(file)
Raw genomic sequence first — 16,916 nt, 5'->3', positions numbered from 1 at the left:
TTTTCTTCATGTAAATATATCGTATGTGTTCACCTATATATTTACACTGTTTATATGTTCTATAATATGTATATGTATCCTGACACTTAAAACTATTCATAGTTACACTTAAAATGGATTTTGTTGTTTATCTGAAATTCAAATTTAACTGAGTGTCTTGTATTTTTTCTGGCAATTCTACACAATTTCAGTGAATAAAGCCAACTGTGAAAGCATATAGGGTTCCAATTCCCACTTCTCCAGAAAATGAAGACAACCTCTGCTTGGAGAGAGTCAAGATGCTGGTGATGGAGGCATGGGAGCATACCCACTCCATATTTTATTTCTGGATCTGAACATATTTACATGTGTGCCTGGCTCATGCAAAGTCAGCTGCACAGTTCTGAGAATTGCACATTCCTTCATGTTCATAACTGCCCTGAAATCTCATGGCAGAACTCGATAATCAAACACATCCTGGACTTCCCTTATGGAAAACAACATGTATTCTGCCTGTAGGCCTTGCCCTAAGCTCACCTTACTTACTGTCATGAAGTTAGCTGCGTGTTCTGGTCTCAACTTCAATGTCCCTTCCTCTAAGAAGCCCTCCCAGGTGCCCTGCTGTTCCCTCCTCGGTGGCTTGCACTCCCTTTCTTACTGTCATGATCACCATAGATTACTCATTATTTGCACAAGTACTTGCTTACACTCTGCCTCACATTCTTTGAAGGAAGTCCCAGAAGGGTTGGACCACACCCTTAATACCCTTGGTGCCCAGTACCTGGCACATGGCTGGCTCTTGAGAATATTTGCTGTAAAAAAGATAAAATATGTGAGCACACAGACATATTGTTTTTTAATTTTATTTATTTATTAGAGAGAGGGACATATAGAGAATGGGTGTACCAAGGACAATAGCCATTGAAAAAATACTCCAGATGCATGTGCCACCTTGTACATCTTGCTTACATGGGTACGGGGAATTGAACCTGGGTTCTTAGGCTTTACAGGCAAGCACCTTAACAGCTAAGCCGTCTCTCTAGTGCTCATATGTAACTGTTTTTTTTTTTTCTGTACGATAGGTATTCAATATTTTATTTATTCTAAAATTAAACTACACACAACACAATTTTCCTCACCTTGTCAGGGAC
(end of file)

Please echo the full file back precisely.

Raw genomic sequence first — 16,916 nt, 5'->3', positions numbered from 1 at the left:
TTTTCTTCATGTAAATATATCGTATGTGTTCACCTATATATTTACACTGTTTATATGTTCTATAATATGTATATGTATCCTGACACTTAAAACTATTCATAGTTACACTTAAAATGGATTTTGTTGTTTATCTGAAATTCAAATTTAACTGAGTGTCTTGTATTTTTTCTGGCAATTCTACACAATTTCAGTGAATAAAGCCAACTGTGAAAGCATATAGGGTTCCAATTCCCACTTCTCCAGAAAATGAAGACAACCTCTGCTTGGAGAGAGTCAAGATGCTGGTGATGGAGGCATGGGAGCATACCCACTCCATATTTTATTTCTGGATCTGAACATATTTACATGTGTGCCTGGCTCATGCAAAGTCAGCTGCACAGTTCTGAGAATTGCACATTCCTTCATGTTCATAACTGCCCTGAAATCTCATGGCAGAACTCGATAATCAAACACATCCTGGACTTCCCTTATGGAAAACAACATGTATTCTGCCTGTAGGCCTTGCCCTAAGCTCACCTTACTTACTGTCATGAAGTTAGCTGCGTGTTCTGGTCTCAACTTCAATGTCCCTTCCTCTAAGAAGCCCTCCCAGGTGCCCTGCTGTTCCCTCCTCGGTGGCTTGCACTCCCTTTCTTACTGTCATGATCACCATAGATTACTCATTATTTGCACAAGTACTTGCTTACACTCTGCCTCACATTCTTTGAAGGAAGTCCCAGAAGGGTTGGACCACACCCTTAATACCCTTGGTGCCCAGTACCTGGCACATGGCTGGCTCTTGAGAATATTTGCTGTAAAAAAGATAAAATATGTGAGCACACAGACATATTGTTTTTTAATTTTATTTATTTATTAGAGAGAGGGACATATAGAGAATGGGTGTACCAAGGACAATAGCCATTGAAAAAATACTCCAGATGCATGTGCCACCTTGTACATCTTGCTTACATGGGTACGGGGAATTGAACCTGGGTTCTTAGGCTTTACAGGCAAGCACCTTAACAGCTAAGCCGTCTCTCTAGTGCTCATATGTAACTGTTTTTTTTTTTTCTGTACGATAGGTATTCAATATTTTATTTATTCTAAAATTAAACTACACACAACACAATTTTCCTCACCTTGTCAGGGAC